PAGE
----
• Borrowing money to invest is more complicated. Buying on margin is highly risky
  • Volatility: Stocks can see dramatic movements that gain and lose money in relatively short periods of time.
  • No tangible assets

While the current economic conditions are offering opportunities to purchase investments that can provide substantial long-term returns, you need to decide which option is most appropriate for your situation, ability, risk tolerance and overall investment strategy. If you are currently heavy on equities, consider adding some investment property to your portfolio. If you are just building up your nest egg, buying an index fund may be ideal in order to create a foundation of core, diversified holdings.

Millionaire Money Habit: Taking advantage of buying opportunities means having the guts to purchase investments that you see value in while others are apprehensive about them. Figure out the investment vehicle that is appropriate for you, and do your homework. You will certainly find some bargains during these times of panic and uncertainty. -RT

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4 Responses to Catch a Falling Knife – Buying the Housing Slump

  1. If you have the resources to buy a house that could give you slightly better gains over a short period (thanks to leverage), but it’s a lot harder to do and it may be harder to catch a low point (it’s hard enough in the stock market, which has more transparent prices and trades a lot faster). On the other hand, I put an extra $100 into the S&P 500 for fun a day after the latest bottom - if I saw returns like this every week I’d stop working next week :)

    Only time will tell what it will do over the next year, but anything with houses would have to involve tens of thousands of dollars and take weeks or months to do a transaction. There might be more to gain, but it comes at a price - not to mention that I know far less about real estate than equities.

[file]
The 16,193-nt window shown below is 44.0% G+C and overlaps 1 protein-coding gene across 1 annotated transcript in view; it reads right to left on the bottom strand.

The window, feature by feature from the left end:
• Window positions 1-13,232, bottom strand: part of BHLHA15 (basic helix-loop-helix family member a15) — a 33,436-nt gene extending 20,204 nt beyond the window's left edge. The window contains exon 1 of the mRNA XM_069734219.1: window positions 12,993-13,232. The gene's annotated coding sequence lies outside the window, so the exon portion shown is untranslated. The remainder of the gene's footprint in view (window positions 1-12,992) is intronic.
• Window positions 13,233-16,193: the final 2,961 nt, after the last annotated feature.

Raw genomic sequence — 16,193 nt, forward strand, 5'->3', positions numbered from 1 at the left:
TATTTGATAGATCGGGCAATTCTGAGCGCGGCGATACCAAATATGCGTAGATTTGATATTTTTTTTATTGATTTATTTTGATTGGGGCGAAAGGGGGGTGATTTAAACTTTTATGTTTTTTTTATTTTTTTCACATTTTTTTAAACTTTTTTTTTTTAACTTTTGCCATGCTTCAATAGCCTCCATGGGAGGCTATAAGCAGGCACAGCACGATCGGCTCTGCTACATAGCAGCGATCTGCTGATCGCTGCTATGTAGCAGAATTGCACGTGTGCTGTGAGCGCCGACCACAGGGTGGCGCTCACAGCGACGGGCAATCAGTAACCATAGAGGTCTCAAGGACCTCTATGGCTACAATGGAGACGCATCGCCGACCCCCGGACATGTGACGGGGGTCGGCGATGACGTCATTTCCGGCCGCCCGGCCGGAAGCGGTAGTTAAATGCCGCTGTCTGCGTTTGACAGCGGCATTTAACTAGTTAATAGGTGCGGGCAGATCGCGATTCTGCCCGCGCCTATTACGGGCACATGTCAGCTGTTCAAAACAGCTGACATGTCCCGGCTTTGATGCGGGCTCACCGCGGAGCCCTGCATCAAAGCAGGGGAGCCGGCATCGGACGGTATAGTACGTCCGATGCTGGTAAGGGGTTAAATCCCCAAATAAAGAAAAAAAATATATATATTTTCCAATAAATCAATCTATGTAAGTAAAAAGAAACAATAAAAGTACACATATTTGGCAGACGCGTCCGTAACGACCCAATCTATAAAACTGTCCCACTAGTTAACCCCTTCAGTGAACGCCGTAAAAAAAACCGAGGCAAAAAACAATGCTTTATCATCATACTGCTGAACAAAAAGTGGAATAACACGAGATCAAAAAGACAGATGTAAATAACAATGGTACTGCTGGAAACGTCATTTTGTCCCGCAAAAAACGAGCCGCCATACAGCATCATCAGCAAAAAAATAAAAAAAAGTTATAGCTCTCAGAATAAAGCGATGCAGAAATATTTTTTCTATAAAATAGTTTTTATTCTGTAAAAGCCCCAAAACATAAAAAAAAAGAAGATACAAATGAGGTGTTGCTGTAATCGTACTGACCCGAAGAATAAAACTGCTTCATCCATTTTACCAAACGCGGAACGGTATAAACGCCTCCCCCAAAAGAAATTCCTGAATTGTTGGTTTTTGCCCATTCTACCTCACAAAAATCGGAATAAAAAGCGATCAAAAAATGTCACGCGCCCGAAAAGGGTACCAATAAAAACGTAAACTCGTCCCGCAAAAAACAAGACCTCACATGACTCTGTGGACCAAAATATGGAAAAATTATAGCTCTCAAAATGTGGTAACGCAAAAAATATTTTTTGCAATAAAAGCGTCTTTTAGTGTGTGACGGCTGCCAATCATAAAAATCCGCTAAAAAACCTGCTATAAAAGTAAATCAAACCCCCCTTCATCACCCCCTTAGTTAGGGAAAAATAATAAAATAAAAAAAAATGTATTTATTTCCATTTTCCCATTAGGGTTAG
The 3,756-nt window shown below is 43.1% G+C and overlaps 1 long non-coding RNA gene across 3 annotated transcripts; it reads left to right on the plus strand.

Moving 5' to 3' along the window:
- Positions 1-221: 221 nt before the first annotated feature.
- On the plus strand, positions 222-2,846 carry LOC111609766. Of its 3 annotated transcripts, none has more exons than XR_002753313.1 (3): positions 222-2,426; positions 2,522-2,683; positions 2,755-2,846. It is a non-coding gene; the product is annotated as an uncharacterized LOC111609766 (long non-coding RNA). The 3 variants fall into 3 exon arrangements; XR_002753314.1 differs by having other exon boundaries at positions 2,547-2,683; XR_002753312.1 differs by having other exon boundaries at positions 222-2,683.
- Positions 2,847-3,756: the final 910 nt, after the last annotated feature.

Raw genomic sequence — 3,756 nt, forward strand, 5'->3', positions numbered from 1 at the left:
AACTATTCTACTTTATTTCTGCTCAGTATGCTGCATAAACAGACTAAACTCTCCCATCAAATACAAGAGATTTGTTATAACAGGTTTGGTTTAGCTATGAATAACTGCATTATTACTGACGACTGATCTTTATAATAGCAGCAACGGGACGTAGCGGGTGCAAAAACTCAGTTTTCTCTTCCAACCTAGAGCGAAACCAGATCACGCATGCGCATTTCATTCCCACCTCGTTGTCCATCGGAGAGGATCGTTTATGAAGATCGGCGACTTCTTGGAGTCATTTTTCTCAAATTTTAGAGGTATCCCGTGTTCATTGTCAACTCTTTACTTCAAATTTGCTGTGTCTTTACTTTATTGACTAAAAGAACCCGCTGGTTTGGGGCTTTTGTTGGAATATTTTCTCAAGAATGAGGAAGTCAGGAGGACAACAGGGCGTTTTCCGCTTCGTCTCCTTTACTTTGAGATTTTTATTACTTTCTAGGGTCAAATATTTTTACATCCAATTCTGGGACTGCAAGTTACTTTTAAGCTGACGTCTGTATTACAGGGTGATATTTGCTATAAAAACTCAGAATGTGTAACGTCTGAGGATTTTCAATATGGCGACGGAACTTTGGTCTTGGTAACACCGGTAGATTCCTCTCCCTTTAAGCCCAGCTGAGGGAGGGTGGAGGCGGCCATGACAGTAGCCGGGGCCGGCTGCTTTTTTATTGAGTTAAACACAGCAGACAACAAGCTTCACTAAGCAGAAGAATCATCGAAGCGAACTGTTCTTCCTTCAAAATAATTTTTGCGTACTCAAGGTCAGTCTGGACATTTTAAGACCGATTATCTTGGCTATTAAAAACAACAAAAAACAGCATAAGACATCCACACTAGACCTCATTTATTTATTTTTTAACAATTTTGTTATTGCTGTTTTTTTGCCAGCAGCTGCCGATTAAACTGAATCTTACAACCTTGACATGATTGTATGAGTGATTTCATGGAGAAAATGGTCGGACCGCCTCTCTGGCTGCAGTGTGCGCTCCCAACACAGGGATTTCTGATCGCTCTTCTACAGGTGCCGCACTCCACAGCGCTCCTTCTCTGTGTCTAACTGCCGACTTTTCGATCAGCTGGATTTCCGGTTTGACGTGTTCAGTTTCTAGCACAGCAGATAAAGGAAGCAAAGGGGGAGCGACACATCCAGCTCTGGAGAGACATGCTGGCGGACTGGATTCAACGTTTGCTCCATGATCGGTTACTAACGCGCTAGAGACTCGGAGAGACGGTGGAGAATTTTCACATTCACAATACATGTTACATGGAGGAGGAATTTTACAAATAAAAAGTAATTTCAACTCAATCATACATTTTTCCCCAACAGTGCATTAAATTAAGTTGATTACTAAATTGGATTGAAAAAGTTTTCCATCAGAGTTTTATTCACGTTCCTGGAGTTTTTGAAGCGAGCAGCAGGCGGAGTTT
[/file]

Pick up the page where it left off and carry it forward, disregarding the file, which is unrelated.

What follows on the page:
2. Ron Holland says:

    We are in a real estate recession. The housing downturn is negatively impacting property sales in second home communities in Florida. This is also slowing sales in NC mountain resorts that depend on Florida buyers.

    Still the downturn in prices and building of inventories is starting to attract second home buyers from Florida looking for cool temperatures in our mountains. Also the dramatic decline in the dollar combined with weakness in American real estate markets are beginning to interest some bargain hunting European investors.

    Ron Holland, Broker/Realtor with Wolf’s Crossing Realty. See Ron markets resale mountain and ski resort properties in NC in Wolf Laurel and The Preserve at Wolf Laurel.

  3. I liked your analysis - it was clear and concise!

    However, I’d like to dispute one of the things you put as a con for Stock Markets. I don’t believe the "tangibility" thing is really an issue for any type of investor. Sure, it’s nice to say that the four-family unit over there is yours, but it’s equally as nice to say that you own 10,000 shares of TSM that aren’t being affected by the downturn in US Markets!

    In the end, as an investor, it’s really just what brings you the greatest return for an amount of risk and worry you can tolerate. Is it not?